House Democrats are seeking to exploit the reconciliation process with a $3.5 trillion dollar package in pursuit of high priority progressive programs. That wish list includes a litany of items on the left-wing green agenda, with protections against Arctic oil exploration at the top.
Tucked into the massive legislation last week by the House Natural Resources Committee are restored protections to bar drilling within the Arctic National Wildlife Refuge’s (ANWR) 1002 Area, a nearly 1.6 million-acre patch along Alaska’s northern coast opened for oil and gas extraction in 2017.
“There isn’t a more clear example of congressional confusion than the current move by ‘wildlife-above-human-life’ extremists to ban oil and gas drilling in ANWR’s Coastal Plain,” said Rick Whitbeck, the Alaska state director for the energy nonprofit Power the Future. “They forget that Congress authorized and encouraged development in that exact area previously, and that banning future development puts the local indigenous people in peril of having to out-migrate from their village to find jobs to sustain their families.”
If passed, the package would likely seal the fate of drilling prospects in ANWR until Republicans reclaim both chambers of Congress and the White House to reverse course. The Biden administration, meanwhile, has continued to pull every lever to keep operations offline, from suspending oil and gas leases on federal lands to ordering new environmental reviews reassessing proposed projects.
The 1.6 million-acre stretch opened for exploration in 2017 amounts to less than 10 percent of the total refuge (which is roughly the size of South Carolina) off limits to development in northeast Alaska. According to the U.S. Geological Survey, somewhere between 4.3 and 11.8 billion barrels of recoverable oil remain underneath the surface of the 1002 Area, which would make it one of the most productive oil fields in the country as gas prices reach seven-year highs.
The only tribe living within the proposed boundary for drilling, the Iñupiat, have lobbied Congress for decades to allow development projects to move forward. Radical environmentalists seeking to preserve the entire state — which constitutes nearly a fifth of the entire nation’s landmass — as an untouched museum they’d maybe like to visit one day, however, have successfully exploited the opposition of a rival tribe hundreds of miles south of the 1002 Area to cloak opposition under the moral righteousness of environmental justice.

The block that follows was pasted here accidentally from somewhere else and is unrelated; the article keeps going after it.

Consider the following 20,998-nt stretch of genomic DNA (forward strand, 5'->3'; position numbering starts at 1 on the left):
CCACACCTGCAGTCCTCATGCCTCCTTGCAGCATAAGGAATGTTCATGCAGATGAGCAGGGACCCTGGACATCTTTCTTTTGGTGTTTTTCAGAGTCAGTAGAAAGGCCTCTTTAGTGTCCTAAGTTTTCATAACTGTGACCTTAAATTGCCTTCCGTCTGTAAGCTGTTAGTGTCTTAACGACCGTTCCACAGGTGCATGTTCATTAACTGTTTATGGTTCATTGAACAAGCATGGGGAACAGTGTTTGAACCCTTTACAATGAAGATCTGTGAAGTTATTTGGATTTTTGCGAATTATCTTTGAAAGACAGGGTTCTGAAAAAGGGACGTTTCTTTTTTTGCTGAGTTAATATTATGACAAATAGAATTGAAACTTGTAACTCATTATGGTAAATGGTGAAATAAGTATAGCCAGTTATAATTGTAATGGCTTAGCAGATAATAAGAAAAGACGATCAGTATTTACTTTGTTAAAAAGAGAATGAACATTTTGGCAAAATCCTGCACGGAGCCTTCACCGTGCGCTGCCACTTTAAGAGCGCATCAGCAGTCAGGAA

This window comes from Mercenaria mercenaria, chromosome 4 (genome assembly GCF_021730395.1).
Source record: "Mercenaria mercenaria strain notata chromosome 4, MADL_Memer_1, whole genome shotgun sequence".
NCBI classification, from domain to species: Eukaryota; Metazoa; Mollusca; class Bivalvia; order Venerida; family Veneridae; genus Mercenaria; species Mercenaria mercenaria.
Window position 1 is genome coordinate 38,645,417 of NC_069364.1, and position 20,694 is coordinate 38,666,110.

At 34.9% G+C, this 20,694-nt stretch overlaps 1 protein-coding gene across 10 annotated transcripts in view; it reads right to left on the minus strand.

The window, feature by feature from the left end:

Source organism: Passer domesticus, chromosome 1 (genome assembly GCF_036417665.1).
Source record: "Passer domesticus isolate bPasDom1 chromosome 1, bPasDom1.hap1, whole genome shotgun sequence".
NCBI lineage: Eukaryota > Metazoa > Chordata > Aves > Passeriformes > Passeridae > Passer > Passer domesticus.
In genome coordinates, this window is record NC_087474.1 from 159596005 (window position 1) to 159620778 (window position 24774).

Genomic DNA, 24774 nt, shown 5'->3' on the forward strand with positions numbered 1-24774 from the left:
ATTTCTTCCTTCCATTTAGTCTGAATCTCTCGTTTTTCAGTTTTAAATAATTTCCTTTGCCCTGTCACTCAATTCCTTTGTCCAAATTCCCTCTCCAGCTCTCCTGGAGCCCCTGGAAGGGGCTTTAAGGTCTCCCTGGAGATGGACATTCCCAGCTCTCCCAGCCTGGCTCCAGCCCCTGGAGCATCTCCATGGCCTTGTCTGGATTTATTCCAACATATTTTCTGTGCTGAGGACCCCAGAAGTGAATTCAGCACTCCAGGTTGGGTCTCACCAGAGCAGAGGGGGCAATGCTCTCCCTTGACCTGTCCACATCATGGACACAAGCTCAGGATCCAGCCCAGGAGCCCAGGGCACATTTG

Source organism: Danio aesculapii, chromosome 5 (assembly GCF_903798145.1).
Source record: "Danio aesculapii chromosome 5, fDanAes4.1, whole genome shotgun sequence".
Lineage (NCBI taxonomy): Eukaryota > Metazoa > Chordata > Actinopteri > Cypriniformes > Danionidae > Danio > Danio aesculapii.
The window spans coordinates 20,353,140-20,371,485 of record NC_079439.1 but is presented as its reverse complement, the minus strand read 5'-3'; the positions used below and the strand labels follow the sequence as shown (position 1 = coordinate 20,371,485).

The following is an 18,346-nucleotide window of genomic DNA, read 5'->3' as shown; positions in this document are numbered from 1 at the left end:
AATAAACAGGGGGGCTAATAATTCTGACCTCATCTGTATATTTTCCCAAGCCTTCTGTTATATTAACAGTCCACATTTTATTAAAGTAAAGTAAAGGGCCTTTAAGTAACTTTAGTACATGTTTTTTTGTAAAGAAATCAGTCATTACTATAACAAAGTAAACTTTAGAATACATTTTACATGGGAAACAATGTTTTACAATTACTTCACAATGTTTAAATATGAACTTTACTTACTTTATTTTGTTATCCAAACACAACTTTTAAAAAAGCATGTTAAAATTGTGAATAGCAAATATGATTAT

“The Gwich’in Nation, living in Alaska and Canada and 9,000 strong, make their home on or near the migratory route of the Porcupine caribou herd, and have depended on this herd for their subsistence and culture for thousands of years,” wrote California Democrat Rep. Jared Huffman as he re-introduced legislation in February to permanently ban the Iñupiat from harvesting the resources in their own backyard.
A look into the Gwich’in tribe’s past, however, raises questions about its genuine opposition to drilling in the Arctic Refuge, which remains entirely outside the tribe’s territory.
In the early 1980s, the Gwich’in sought to lease every last inch of its Alaskan Venetie Reserve to oil companies seeking to drill what many thought would be lucrative underground reserves. After exploration turned up short of any prospects for profitable drilling, the Gwich’in became vehemently opposed to oil and gas development across the state and partnered with progressive interests in the campaign.
The caribou, meanwhile, remain unbothered by the oil and gas activity on the North Slope 60 miles southwest of the 1002 Area, with populations continuing to rise and decline with their natural cycle.
Matthew Rexford, the tribal administrator for the Iñupiat village of Kaktovik within the 1002 Area, labeled his own people “refugees on their own lands,” prohibited from accessing the lucrative resources under them even though they are located on a flat plain rarely even visited by Alaskans, let alone elites who can afford the high-dollar trip.
“We are frustrated that we are not being heard and the Iñupiat living in Kaktovik and elsewhere on the North Slope are an ‘inconvenient truth’ to an administration dead set on shutting down Arctic development,” Rexford told The Federalist.
In an August interview, Alaska Republican Gov. Mike Dunleavy shared the tribe’s frustrations.
“If we were able to do what we wanted to do, we’d be one of the richest states by far,” Dunleavy told The Federalist.
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